In World War II, some people lied to protect Jewish individuals and save their lives. Was this right? Here's some information you might want to be aware of.
Back during World War II, some people lied to save Jewish lives.
More recently, Lila Rose has used undercover tactics to expose Planned Parenthood.
At issue is the question of whether it is every okay to lie, particularly when you’re trying to save lives.
We live in a violent world, and the issue keeps coming up in human history.
Here is some information you might want to be aware of involving Pope Francis.
On the One Hand
Before we get to the Pope Francis material, we should note that there is a strong view in the history of Catholic thought that says lying of any kind, for any reason, is always wrong.
This view has been endorsed by some of the biggest names in Catholic theology, including St. Augustine and St. Thomas Aquinas.
There have been other views proposed as well, though they have not been the majority view, and it does not appear that the Magisterium has infallibly settled the question.
Indeed, the original edition of the Catechism of the Catholic Church contained a definition of lying that seemed to endorse a proposal made some decades ago that restricted what countes as a lie to telling a falsehood with the intent to deceive a person who had the right to know the truth.
If this was lying in the technical sense, then it would imply that some cases of lying in the broader, everyday sense (telling a falsehood with the intent to deceive, without specifying whether the deceived person has a right the truth) would not be morally wrong. Some such acts could, potentially, be justified if the person to whom the (broad-sense) lie was told had no right to the truth.
The fact that the original edition of the Catechism included this statement is a notable indicator that the matter has not been infallibly settled, and advocates of the lying-is-always-wrong view should bear in mind that the history of the question is not uniform and does not appear to be infallibly settled.
On the Other Hand
Although the original edition of the Catechism seemed to endorse the restricted view of what counted as lying, they changed it.
Now the relevant passage defines lying this way:
To lie is to speak or act against the truth in order to lead someone into error [CCC 2483].
(Remember the “or act” part. It’s going to be important.)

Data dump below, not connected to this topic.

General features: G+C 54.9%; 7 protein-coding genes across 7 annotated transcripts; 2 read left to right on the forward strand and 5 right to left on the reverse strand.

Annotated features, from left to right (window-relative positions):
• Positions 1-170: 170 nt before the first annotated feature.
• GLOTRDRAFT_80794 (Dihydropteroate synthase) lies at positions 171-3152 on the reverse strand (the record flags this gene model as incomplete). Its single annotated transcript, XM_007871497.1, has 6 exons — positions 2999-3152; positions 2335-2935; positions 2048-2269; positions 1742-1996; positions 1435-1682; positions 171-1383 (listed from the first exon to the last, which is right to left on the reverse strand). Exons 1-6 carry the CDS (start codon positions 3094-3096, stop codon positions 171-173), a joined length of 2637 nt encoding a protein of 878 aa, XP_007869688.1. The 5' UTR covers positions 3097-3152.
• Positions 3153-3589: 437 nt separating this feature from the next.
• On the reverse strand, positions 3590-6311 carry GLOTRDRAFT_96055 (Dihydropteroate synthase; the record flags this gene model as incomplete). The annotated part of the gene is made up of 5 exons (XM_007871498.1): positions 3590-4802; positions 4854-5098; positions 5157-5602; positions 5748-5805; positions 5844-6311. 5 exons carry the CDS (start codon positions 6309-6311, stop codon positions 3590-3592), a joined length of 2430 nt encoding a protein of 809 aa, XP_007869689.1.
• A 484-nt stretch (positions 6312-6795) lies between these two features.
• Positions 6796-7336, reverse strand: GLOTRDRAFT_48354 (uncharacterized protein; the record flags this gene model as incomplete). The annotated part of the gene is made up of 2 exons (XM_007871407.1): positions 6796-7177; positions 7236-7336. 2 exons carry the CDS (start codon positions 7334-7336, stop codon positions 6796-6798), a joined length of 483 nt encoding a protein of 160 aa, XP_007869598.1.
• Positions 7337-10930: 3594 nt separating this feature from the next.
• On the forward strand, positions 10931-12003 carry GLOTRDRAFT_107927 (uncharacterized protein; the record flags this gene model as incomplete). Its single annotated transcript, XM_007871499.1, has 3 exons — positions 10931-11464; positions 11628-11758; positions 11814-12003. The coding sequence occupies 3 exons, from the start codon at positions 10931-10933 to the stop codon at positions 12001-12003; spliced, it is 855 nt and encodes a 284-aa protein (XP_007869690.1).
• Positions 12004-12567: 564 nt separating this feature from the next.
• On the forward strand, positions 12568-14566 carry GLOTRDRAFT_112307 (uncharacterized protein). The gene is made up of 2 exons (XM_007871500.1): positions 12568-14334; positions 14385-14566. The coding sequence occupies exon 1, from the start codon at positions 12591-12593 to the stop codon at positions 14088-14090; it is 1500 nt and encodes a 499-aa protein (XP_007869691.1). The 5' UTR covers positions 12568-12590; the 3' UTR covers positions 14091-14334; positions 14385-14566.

When the Holy See released the changes to the original edition of the Catechism, they did so without commentary, and so Catholic moral theologians have tried to discern the significance of this change.
Was the Holy See endorsing the historical majority view? Or was it simply not wanting to endorse restricted view and defaulting to a more general formulation of the kind one would expect in a catechetical text, leaving the technical questions to the experts to hash out over time, under the guidance of the Magisterium?
Whichever was the case, the publication of this new wording would not constitute an infallible determination of the issue any more than the publication of the original wording of the Catechism did.
Indeed, Cardinal Ratzinger was at pains to explain that the treatment of a subject in the Catechism does not change the weight the Magisterium assigns to a particular teaching.
Whatever weight it had before the publication of the Catechism, that it is the weight it had afterwards.
Read more about that here.
However, advocates of the lying-is-sometimes-not-wrong view should bear in mind that the historical majority position and at least the wording in the current edition of the Catechism is against them.
Part of the Problem
Part of the problem here is that we are torn between two powerful intuitions.
On the one hand, we have a powerful intuition–planted in human nature by God himself–that lying is wrong.
That’s a human universal. It appears in every culture. Indeed, cultures could not even form among people who didn’t have the level of mutual trust that the anti-lying ethic is meant to foster.
On the other hand, we also have an intuition that in some cases deceiving another person is not wrong, particularly when that person is an aggressor and the stakes are high.
Thus police officers adopt ruses when trying to catch criminals. Spies do it to serve their nations. Military forces do it to achieve victory on the battlefield.
How precisely these two intuitions–the need to tell the truth and the need to save lives–are to be squared is something too complex to go into here.
I will not be proposing any solutions to this question, and I await further guidance from the Magisterium.
However, I would like to call the reader’s attention to some material that has recently become available in English.
The Actions of Church Officials